Part of the Project
The process meat undergoes before landing on a plate is not always top of mind when we think about our next meal. Graduate student and antenna speaker Adelaide Lala Tam takes us through the slaughter of a cow to bring to light what we often overlook about the food industry.
Her project, called 0.9 grams of brass looks at the global consumption of meat. The stun bolt gun used to kill a cow before it's butchered leaves one cartridge behind, which Tam uses to illustrate the life of one of the world's most consumed animals.
“The goal of this project is not to be a vegetarian but more about raising awareness of mass meat consumption in our society and to reflect on how to value the cow's life,” she explains in her talk. She was one of 20 design graduates to take the stage during antenna conference at Dutch Design Week in October.
During her investigation, she visited various slaughterhouses. There, she found hundreds of brass cartridge cases. The kill-and-extract-value slaughter method inspired her to design a vending machine, where visitors could insert a 5 cent coin and receive a brass paper clip.
The paper clips, an object as common and overlooked as a cow, are made out of the leftover brass cartridge casings she found.
“The reason why I choose paperclips was because it's a mass produced product. The paper clip's identity gradually disappears when it enters an assembly line of millions of others,” she says. “It is highly accessible, affordable and eventually un-cherishable, like the lives of cows in the modern society.”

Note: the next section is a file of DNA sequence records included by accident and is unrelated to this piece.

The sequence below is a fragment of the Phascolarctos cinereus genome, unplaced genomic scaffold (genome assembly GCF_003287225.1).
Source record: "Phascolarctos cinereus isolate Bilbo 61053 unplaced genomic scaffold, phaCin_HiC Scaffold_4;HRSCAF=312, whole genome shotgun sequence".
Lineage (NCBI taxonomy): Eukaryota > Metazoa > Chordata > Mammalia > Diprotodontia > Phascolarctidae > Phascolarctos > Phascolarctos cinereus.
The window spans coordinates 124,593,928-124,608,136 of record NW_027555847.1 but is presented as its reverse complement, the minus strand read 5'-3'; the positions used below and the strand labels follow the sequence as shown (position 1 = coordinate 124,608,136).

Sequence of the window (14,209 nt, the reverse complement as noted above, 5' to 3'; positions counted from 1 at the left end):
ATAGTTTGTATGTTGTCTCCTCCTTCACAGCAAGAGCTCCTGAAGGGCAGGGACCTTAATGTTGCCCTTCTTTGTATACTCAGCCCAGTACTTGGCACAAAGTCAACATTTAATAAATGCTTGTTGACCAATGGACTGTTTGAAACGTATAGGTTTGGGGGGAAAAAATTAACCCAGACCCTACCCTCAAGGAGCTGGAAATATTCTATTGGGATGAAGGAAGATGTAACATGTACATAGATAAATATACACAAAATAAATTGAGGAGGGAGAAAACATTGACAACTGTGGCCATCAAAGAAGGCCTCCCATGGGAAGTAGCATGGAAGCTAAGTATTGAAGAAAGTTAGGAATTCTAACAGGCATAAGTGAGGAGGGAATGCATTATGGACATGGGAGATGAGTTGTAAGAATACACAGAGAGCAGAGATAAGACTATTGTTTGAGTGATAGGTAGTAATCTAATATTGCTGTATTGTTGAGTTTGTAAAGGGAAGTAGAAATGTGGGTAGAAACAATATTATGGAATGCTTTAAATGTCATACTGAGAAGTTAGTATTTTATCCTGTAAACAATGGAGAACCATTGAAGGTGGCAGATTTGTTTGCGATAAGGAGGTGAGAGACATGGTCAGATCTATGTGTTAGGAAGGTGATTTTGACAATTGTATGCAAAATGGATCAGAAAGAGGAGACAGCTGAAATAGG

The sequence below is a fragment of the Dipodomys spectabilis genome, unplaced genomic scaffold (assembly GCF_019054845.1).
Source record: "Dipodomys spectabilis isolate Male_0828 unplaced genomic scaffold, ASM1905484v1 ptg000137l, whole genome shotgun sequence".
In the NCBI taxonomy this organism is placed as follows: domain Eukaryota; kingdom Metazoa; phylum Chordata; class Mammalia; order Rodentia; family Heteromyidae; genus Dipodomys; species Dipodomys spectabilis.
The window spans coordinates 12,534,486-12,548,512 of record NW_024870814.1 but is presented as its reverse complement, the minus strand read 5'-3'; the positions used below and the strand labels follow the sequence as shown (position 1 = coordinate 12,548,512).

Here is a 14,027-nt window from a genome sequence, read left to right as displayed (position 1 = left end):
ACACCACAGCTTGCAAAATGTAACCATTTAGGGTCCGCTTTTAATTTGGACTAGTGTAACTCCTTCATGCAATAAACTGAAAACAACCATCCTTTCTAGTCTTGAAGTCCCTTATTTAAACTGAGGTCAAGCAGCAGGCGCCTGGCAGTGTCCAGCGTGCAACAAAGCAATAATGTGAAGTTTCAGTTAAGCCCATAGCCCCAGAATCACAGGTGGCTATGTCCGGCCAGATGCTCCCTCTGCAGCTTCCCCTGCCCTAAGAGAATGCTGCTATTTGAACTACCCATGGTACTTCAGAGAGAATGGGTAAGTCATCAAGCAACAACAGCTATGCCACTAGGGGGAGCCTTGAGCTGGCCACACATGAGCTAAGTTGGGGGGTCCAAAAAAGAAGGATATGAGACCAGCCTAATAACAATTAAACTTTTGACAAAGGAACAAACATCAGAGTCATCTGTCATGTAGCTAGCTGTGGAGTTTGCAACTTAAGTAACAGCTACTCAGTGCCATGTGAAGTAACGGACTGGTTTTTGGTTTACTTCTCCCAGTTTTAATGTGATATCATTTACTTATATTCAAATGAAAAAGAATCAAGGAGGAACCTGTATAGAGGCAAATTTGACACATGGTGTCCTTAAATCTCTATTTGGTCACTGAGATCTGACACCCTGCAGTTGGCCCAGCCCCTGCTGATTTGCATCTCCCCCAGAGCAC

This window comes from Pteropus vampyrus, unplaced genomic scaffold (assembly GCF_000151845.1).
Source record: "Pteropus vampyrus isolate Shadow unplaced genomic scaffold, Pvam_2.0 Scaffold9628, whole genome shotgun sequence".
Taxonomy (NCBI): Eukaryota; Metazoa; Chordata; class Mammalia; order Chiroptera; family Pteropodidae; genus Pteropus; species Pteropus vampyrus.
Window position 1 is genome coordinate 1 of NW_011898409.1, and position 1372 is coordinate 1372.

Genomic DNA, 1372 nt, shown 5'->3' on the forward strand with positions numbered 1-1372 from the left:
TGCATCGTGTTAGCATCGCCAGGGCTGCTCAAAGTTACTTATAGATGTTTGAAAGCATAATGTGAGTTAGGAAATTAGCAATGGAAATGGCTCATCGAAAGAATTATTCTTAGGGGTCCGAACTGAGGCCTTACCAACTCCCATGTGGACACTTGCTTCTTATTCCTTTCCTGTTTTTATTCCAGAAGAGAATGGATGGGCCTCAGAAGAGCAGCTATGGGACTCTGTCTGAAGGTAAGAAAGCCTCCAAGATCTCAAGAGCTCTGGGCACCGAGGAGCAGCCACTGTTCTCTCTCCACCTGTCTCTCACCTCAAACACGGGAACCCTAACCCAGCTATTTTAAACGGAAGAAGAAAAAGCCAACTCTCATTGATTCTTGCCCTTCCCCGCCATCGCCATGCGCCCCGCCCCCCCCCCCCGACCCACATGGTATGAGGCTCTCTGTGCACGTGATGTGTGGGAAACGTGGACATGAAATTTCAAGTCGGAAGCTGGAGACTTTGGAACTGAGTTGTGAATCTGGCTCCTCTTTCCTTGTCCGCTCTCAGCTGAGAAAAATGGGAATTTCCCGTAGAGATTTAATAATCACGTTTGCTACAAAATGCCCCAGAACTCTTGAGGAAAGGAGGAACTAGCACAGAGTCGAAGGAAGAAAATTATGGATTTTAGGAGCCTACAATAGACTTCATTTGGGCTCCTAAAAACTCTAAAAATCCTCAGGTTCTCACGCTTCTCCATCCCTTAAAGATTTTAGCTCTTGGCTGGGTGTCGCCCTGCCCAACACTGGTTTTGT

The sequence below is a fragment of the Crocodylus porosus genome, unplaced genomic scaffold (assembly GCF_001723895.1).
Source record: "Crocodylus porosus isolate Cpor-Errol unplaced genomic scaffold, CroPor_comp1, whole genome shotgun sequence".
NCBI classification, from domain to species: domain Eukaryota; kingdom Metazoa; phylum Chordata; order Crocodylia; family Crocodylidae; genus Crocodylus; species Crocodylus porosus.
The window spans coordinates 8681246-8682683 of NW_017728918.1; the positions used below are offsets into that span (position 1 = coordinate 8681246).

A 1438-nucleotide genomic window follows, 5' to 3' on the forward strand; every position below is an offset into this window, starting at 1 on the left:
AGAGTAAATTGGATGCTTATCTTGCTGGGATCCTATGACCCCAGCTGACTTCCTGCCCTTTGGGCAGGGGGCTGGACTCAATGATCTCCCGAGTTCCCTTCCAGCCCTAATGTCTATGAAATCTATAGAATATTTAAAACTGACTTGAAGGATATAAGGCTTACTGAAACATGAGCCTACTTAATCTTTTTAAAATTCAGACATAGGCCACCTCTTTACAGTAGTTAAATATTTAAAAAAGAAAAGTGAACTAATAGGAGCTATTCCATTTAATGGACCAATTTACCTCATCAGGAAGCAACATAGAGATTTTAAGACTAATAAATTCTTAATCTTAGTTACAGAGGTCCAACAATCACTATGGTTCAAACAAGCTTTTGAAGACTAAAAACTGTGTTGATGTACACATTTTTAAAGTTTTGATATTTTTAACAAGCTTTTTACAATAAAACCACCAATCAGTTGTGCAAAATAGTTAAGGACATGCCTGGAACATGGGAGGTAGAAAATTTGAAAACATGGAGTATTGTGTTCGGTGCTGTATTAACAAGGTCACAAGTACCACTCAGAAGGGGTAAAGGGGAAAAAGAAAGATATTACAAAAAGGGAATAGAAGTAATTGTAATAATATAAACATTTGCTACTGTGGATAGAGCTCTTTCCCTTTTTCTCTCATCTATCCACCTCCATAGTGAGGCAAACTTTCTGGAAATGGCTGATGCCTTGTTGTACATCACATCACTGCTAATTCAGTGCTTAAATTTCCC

For her, the process behind the vending machine and the paperclips are a metaphor for the life of the animal.
In her talk, she went on to reveal that growing up in Hong Kong made her accustomed to the notion of slaughtering animals, that it was very much a part of her Chinese heritage.
But in her own research, she discovered that slaughtering differs in each country and is shaped by time, culture and religion. She learned that in western countries the use of a gun was more of a protocol.
0.9 grams of brass recently won the Future Food Design Award which was held at the annual Dutch Design Week. The competition seeks to identify people who combine food and design in innovative ways.
The antenna conference was conceptualised and curated by Design Indaba and co-produced by Dutch Design Week.